On the day that the rover Curiosity landed on Mars in 2012, she was exhausted and bringing her newborn son home from the hospital while all her colleagues were at NASA celebrating. She had serious doubts as to whether she could be a mom and be an astrobiologist. Five years later, when an opportunity came up to travel to Iceland and test extraterrestrial life-detecting instruments, she was determined to make it work. She ended up bringing her son, then five years old, into the field with her. She made him part of the expedition. My favorite picture in the book is one that Sarah took of her son, donned in his snow bib, looking out across his mom’s field site in one of the most remote parts of Iceland.
What do you hope people reading No Boundaries will get from it?
Gabby Salazar: I hope that people will appreciate the many diverse pathways that women can take in their pursuit of science and exploration. There is not a single way to become a scientist or to participate in science and exploration. You can have a formal degree or be a citizen scientist.
You can become interested in science as a second career or participate in science as a photographer or writer. And, you may have to overcome different types of barriers, including societal expectations and a lack of accessible opportunities, in your pursuit of science. But, if you persist, the payoff can be amazing!
Clare Fieseler: Similar to Gabby, I hope readers recognize the persistence in these women’s stories. Some women leaned on mentors to persist. Some found their voice and kept speaking out. Others learned to accept failure over and over. One woman in our book turned back from one of the world’s tallest peaks just days before summiting. Talent is overrated. For women today, persistence really is the secret sauce.
What's the most common misconception about your line of work?
Gabby Salazar: I am a conservation photographer, which means that I use images to tell stories about environmental issues and to help inspire people to engage in pro-environmental actions. The most common misconception is that I spend most of my time traveling to beautiful locations. The reality is that I spend a lot of my time behind the computer, doing research and planning campaigns that use my images.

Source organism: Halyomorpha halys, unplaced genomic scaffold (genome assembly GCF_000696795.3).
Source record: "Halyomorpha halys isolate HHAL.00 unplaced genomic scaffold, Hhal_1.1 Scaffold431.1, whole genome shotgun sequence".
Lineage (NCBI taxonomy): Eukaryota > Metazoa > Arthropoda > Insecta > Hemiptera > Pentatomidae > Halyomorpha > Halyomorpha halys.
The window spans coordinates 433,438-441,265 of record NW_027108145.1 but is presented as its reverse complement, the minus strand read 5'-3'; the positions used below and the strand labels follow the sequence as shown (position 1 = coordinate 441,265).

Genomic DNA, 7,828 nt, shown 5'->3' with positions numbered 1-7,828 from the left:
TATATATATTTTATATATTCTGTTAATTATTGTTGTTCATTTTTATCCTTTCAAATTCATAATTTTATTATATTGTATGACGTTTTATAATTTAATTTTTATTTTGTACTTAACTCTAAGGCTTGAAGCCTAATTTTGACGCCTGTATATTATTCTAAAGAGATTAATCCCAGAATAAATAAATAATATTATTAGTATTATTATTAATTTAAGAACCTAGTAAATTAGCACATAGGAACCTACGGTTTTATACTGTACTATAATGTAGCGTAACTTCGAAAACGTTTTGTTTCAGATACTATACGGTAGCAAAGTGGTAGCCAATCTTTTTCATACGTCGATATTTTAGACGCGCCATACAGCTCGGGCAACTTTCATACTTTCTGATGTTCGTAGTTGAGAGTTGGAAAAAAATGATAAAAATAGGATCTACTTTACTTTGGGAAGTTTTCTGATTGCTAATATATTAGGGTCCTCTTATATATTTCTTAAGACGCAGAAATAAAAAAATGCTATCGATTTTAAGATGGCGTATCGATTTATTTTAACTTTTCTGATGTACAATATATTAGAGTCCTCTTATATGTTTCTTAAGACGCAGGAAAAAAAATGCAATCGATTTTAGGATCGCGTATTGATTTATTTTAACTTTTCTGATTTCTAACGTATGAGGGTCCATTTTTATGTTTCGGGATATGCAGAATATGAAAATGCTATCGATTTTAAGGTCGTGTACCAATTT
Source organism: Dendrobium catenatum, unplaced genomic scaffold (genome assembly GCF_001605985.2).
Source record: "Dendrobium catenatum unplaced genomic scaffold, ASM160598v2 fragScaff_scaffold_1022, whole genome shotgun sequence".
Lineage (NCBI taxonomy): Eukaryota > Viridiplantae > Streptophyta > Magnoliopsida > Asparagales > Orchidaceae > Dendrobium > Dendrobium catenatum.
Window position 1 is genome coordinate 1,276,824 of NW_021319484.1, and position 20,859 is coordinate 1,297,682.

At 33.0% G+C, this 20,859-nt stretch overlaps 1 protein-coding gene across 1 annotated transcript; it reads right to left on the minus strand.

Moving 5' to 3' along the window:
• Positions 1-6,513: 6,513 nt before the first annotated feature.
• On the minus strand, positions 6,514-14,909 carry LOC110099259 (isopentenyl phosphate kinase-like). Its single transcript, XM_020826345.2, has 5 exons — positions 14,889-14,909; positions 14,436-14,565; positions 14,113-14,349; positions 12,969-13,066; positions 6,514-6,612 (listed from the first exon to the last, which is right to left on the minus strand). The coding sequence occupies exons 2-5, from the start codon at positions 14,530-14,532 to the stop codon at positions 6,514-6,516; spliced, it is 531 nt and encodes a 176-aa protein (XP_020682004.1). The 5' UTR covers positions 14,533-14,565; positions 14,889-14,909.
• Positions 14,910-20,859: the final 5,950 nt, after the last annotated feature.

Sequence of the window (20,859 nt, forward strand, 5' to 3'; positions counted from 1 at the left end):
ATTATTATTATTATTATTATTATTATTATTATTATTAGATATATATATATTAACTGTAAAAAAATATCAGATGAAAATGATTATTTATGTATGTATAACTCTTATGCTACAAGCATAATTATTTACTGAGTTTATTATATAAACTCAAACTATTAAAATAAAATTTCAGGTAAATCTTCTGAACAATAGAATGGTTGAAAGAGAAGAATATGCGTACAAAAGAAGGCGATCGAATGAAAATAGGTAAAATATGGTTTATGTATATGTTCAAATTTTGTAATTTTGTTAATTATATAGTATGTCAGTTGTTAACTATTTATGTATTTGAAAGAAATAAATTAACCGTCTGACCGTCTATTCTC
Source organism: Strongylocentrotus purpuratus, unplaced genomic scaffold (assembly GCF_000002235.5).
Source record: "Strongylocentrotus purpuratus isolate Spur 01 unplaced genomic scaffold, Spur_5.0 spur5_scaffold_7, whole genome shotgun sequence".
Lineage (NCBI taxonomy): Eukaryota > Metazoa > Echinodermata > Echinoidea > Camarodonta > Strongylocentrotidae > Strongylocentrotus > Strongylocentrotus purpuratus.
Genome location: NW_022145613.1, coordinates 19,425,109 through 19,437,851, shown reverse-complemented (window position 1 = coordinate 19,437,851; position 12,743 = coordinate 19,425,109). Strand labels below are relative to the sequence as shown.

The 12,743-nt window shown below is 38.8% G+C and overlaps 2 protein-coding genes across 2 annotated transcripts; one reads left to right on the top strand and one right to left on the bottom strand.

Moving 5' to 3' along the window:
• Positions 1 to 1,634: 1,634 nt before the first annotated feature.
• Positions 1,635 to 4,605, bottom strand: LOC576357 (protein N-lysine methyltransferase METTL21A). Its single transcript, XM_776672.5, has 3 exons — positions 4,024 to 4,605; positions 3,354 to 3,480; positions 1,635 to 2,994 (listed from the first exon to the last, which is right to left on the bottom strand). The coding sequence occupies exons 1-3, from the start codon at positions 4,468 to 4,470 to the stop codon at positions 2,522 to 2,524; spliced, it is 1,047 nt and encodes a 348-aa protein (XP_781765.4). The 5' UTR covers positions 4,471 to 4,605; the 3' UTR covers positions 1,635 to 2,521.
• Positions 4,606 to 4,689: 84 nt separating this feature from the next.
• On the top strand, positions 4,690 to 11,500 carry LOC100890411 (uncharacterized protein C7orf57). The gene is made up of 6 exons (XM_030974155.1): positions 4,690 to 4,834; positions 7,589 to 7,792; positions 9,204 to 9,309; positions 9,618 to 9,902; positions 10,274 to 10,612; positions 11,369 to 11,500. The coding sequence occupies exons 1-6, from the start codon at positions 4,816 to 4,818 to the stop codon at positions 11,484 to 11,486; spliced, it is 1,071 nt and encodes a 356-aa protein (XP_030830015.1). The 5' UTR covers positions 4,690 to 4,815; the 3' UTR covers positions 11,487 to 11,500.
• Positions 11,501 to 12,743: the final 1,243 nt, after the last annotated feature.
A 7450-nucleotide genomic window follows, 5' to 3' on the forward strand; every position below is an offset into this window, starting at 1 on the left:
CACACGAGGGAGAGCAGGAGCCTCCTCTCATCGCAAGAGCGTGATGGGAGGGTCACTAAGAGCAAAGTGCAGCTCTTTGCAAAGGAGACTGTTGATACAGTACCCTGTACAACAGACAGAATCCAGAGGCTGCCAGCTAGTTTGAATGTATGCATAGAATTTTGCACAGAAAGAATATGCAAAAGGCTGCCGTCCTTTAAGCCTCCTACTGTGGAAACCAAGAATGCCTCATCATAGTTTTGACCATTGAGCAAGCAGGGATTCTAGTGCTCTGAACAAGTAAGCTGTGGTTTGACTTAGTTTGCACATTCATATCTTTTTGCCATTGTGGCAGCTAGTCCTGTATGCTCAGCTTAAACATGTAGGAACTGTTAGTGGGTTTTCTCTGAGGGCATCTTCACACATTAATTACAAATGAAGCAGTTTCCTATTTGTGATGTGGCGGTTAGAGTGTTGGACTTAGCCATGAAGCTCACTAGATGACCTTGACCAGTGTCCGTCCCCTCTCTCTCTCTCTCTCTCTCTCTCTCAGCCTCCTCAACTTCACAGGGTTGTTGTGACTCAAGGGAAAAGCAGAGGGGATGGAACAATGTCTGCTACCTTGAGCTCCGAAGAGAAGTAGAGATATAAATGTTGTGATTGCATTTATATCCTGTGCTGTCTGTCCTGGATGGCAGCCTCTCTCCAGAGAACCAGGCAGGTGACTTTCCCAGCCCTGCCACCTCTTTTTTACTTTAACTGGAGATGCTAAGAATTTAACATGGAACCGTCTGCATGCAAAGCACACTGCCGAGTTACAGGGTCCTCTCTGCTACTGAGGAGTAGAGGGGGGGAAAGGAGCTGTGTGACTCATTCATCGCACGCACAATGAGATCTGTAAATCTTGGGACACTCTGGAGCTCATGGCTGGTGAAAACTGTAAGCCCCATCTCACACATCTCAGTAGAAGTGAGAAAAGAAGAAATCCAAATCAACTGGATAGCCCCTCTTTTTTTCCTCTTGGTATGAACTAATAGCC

I also spend a lot of time documenting human impacts on nature and wildlife, which can be disheartening. But, to tell effective stories, we need to document both the issues that are threatening wild places and the beautiful places and species we are trying to protect.
Clare Fieseler: Becoming a scientist is like being dropped into a dark forest with a bunch of people. All the doctors and lawyers are there, like, trying to make compasses and maps. And you’re off to the side with a tape measure just shouting, “Guys, you’ll never guess how big this tree is!” In other words, the scientist’s path is rarely linear, nor is it understood by outsiders.
For me, it’s the eccentricities, long detours, and unplanned diversions that often define the lives of scientists that I most admire. Having the courage to persist and even embrace that part of the journey is something I want for all young scientists.
What’s your most treasured piece of kit?
Gabby Salazar: Sunscreen! I live in Florida and spend most of my time outdoors.
Clare Fieseler: Headlamps. In fact, I think I gave Gabby headlamps as a wedding present!
Gabby Salazar: Yes. Yes, you did. And they were great!
What’s one piece of advice you'd give to someone wanting to embark on the same career?
Gabby Salazar: Follow your curiosity. I do not have a single title or a single career. I worked as a conservation photographer for over a decade before going back to school to pursue a master’s degree. Now I’m in the middle of a PhD program where I study the impact of environmental images on people’s pro-environmental attitudes and behaviors. There was no roadmap that helped me get here – I just kept pursuing projects and opportunities that interested me. I really love what I do.
Clare Fieseler: I have two solid careers. I’m both a scientist and a journalist. But making this dual career “work” took time. Almost twenty years, in fact. My advice is to be patient.
No Boundaries: 25 Women Explorers and Scientists Share Adventures, Inspiration, and Advice is available from February 1, 2022.